We discussed above that to even test drive a Tesla, you have to put down a $5,000 deposit. Add to that an inability to see the car you want because they’re not in stock even when you put down a deposit (thanks to the vehicles being made to order), plus a wait time of several months or even years to finally get the vehicle you put down a deposit for, and there’s a lot of anticipation built up around getting a Tesla. All of these factors make new releases and announcements highly anticipated by customers and media outlets alike. Musk is a master at harnessing this influence and pent up demand to launch new products, take the 500,000 preorders for the Model 3 as an example.
Marketing through a Mission: Marketing sustainability
As Tesla puts it on their website, its mission as a company “is to accelerate the world’s transition to sustainable energy.” In addition to being the basis for their technology development, this lofty mission aligns extremely well with their target market. Tesla is looking to sell to consumers that care about the environment, and environmental issues. But as with its other marketing strategies, the company makes this appeal to them mostly indirectly.
Tesla’s website is full of content about sustainable energy, and recently it put out its first sustainability report, documenting the company’s carbon emissions, water usage, and energy expenditure in terms of its production and sales, as well as its general operations.
Tesla also, since its inception, has focused on not just meeting government standards of sustainability, which currently force all car manufacturers to make their vehicles at least somewhat fuel-efficient, and only producing a certain, maximum level of pollution. Tesla has aimed to instead exceed these standards, in order to force their competition to catch up, and create more sustainable vehicles elsewhere.
Tesla has furthered that goal by releasing its electric car patents to the public. By focusing on getting more electric cars on the market, and inspiring competition, rather than suppressing it, Tesla continued its focus on its mission, and helped market the idea of sustainable vehicles to the public. This move made it clear these cars can exist now, and if Tesla is any indication, they can also be really cool.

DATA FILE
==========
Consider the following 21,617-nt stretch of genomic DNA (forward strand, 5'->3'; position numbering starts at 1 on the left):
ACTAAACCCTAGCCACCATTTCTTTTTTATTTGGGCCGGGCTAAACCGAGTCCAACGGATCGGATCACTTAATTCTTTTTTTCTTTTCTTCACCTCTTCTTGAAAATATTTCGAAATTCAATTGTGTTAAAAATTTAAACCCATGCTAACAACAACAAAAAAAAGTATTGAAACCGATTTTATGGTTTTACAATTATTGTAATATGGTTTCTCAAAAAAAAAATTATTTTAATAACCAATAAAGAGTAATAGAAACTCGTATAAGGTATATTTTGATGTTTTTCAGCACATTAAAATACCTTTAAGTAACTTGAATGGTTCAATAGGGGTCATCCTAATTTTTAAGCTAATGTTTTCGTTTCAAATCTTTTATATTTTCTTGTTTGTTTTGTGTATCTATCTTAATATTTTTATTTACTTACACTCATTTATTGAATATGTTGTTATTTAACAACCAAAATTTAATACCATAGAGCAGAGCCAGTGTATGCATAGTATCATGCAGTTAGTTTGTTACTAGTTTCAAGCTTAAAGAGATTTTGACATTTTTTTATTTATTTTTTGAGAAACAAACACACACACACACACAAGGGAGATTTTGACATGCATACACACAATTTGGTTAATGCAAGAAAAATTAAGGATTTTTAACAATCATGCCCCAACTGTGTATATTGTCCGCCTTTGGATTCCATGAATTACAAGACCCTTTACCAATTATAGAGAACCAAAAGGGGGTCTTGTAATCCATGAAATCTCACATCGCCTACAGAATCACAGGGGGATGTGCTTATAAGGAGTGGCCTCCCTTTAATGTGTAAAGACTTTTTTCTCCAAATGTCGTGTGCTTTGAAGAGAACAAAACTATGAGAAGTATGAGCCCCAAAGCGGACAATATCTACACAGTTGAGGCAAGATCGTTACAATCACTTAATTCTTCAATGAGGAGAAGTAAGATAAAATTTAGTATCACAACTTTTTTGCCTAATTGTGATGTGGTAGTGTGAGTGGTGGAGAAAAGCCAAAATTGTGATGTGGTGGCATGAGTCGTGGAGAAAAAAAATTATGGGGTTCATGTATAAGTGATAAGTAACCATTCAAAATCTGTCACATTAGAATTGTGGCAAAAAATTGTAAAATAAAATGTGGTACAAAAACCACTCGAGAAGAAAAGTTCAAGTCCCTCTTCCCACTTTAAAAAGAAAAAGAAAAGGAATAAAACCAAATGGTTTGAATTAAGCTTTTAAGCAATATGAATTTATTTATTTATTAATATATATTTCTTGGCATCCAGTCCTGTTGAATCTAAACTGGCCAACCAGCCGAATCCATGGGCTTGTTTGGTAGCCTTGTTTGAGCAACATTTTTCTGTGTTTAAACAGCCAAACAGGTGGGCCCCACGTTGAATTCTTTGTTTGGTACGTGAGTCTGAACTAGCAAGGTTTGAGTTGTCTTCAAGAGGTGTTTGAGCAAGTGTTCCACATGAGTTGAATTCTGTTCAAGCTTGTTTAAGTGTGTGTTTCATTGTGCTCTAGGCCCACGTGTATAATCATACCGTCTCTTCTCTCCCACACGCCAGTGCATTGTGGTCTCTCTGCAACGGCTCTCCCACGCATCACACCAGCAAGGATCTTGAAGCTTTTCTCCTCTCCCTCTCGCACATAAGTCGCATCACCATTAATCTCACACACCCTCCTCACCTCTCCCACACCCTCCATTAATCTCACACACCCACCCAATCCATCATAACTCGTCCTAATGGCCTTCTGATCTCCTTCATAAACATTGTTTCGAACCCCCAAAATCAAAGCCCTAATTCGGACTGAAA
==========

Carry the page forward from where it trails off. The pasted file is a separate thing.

These are a few examples of addressing sustainability head-on, reminding the public of the company’s commitment to environmental issues.
Tesla, in general, has had a solid sales record, but in the early part of 2019, sales slumped 31% for Tesla vehicles. Sales for solar panels were also down, by 35%, and overall the company suffered a $702 million loss. Stock prices also went down, showing a continuing decline since its last peak in September 2017.
Tesla is currently claiming some of this loss is a result of production delays requiring a number of sales of the Model 3 made in the first quarter to be counted as part of the second quarter, because deliveries (and therefore final payments) happened so late. Though some analysts wonder if this amount of loss could really come from international order issues exclusively, production delays have plagued Tesla forever. With its cars all made to order, Tesla doesn’t usually have an inventory to sell from, and so delays on car releases, and order in general, as we said above, are quite common.